Iraq vet, wife help train special dogs to help those with disabilities

Rescued & Ready specializes in 'bully breeds'
Posted at 7:01 AM, May 05, 2017
and last updated 2017-05-05 16:52:14-04

SPRINGFIELD TOWNSHIP, Ohio -- Call them "battle buddies."

Corinne Hurst uses the term to describe her husband, Matt, and his service dogs -- the one that retired a few years back and the 3-month-old now in training to help the Iraq War veteran -- but it could just as easily be used to describe husband and wife.

Matt and Corinne Hurst, of Finneytown, are at the forefront of a new service-dog program in Cincinnati called Rescued & Ready Inc., a nonprofit that places specially trained rescue dogs of many kinds with people of many needs.

Close to their Hursts' hearts, however, is the battle to serve both the injured veteran and the type of dog they believe has been through war when it comes to public perception: the blockheaded, muscular terriers known as "bully breeds."

Matt, 33, injured his back in Iraq in 2008 and feels the effects to this day, though he remains an Army National Guard specialist. Corinne, 29, is a mother and professional photographer by trade but a dog-lover by choice -- specifically, she loves dogs with a reputation she thinks is unearned. She said she was moved nearly to tears by a recent staff column that defended the dogs and urged care when using the term "pit bull."

"That was the first time I have ever seen a media outlet not only say pit bull is not a breed but (also) reported on the irresponsible nature of the media and the effects that the negative media has on the breed itself," Corinne Hurst said. She has rescued, fostered and trained dogs for about a decade.

Matt's first service dog, Princess, still lives with them. Tango, a male American pit bull terrier-mix puppy, will be his next one. Echo, Tango's sister from the same litter, will one day go to another veteran.

"My passion is the bully breeds and veterans." Corinne said. "Matching them with veterans and specifically combat-injured veterans for me, I think, is a partnership that is going to heal them a little bit. They're just very misunderstood groups of souls."

Mandy Franceschina is the founder of Rescued & Ready. She says she's known the Hursts for a few years from rescue circles and that they've worked more closely over the last few months as the nonprofit has ramped up. "They are a great source of knowledge" in the area of combat-veteran service dogs," she said.

Tango, a service dog in training, sidles up to Matt Hurst, a specialist with the Army National Guard. Hurst was injured in Iraq in 2008. (Kaleidoscope Colors Photography)

Matt's injury came about when the driver of the trailing truck in a convoy he was traveling in swerved to miss something and hit one of the 12-foot, concrete-reinforced "T-walls" often found along Iraqi roads. The collision jammed a gun turret under his body armor.

He says he's not one to take pain medication unnecessarily and continues to serve "pretty much because of my own hardheadedness. I wasn't willing to put somebody else in my place to take that risk."

His love of a "bully breed" goes back to when he was 13. It continues today because of what a service dog can do to help him in his situation. For instance, his legs will sometimes go numb, and the pain can sometimes be all but unbearable.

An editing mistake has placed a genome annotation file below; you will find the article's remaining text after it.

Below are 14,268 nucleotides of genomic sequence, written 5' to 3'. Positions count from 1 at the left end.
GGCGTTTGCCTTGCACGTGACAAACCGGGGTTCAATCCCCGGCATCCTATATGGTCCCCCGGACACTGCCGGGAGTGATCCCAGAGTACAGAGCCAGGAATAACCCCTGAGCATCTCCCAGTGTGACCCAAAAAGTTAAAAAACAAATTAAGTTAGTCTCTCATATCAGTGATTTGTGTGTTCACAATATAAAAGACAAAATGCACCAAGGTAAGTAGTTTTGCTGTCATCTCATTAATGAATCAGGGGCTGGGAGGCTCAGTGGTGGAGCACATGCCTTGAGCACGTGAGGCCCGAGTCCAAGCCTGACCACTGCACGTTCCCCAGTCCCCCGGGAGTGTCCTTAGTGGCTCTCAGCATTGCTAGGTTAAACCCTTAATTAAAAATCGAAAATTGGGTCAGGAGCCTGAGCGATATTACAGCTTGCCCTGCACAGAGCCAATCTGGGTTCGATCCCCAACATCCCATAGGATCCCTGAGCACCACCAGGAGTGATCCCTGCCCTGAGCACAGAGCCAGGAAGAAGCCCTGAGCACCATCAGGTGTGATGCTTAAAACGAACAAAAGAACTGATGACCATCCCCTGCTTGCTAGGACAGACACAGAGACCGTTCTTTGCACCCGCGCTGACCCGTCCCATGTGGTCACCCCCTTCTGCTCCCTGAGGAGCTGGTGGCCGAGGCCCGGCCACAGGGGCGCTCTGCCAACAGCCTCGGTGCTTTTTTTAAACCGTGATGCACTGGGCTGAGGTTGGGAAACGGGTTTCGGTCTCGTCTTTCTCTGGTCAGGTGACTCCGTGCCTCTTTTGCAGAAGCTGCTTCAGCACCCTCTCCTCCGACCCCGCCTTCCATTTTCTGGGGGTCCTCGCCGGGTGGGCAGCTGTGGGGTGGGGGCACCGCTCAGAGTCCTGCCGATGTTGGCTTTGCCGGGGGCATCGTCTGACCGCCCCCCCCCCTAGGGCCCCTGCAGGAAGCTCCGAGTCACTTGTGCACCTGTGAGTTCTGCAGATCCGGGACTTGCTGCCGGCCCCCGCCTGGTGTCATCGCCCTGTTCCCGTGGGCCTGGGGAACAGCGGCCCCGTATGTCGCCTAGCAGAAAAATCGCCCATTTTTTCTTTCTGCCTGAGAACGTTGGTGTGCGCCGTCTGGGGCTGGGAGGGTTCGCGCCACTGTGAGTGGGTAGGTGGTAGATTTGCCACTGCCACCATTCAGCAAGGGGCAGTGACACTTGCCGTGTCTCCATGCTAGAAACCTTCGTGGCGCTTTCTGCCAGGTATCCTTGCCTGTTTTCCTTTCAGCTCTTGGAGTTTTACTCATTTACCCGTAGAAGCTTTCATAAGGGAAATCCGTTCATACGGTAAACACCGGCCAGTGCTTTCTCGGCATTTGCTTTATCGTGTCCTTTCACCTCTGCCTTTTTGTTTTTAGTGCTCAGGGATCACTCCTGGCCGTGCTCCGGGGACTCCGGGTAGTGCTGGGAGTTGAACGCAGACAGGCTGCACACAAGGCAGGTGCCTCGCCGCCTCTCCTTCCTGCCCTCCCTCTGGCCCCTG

"The best way I can put it is, it's kind of like if you had sunburn all over your body," he said. "You just want to be able to levitate in the air where nothing touches you.

"If I'm having a day where it's kind of starting to hurt but it's not to the really bad point, they can assist me more on that day so that I don't push myself to the point where it's hurting more."

There is something about his warrior past and present that is drawn to the dogs' demeanor.

"I don't know too many veterans that come back that aren't hyper-vigilant," said Matt, who works for Forward Edge, which offers IT support to local school systems. "(The dogs) are always trying to keep an eye on everything that's going on around them. In my experience, dogs have had a better judgment of character off of first meeting somebody than any person can have."

Corinne says Tango and Echo will be with them about a year. Dogs that are to become service dogs have to pass a national standard Canine Good Citizen test before entering advanced task training. An average service dog can run anywhere from $2,500 to $5,000 to feed, care for and train, but Rescued & Ready relies on donations to cover the cost so that those getting a dog pay nothing.

"For us to be able to match them free of charge, that's everything," she said. "Even if it's one dog at a time, one veteran at a time, one person at a time -- being able to get these service dogs into the hands of people that might not be able to get them otherwise."

Corinne admits to steering Matt into the rescue realm, but it wasn't a very long drive. When Tango and Echo came into their lives, Tango was tagged as the service dog and Echo was to be put up for adoption. It was Matt who said, "No, that's not happening."

"There's something about rescue dogs, that they've been through the wringer (and) they've been mistreated a lot of the time," Corinne said. "They don't have the love that they're supposed to have. So when they get it, there's just something about them they're that much more eager."

Follow Tango and Echo's journey to become service dogs on Facebook. Click here if you'd like to donate to Rescued & Ready or here if you're interested in becoming a volunteer.

Matt Hurst enjoys time with service dogs-in-training Tango, left, a male, and sister Echo. Both are 3 months old and are from the same litter. (Kaleidoscope Colors Photography)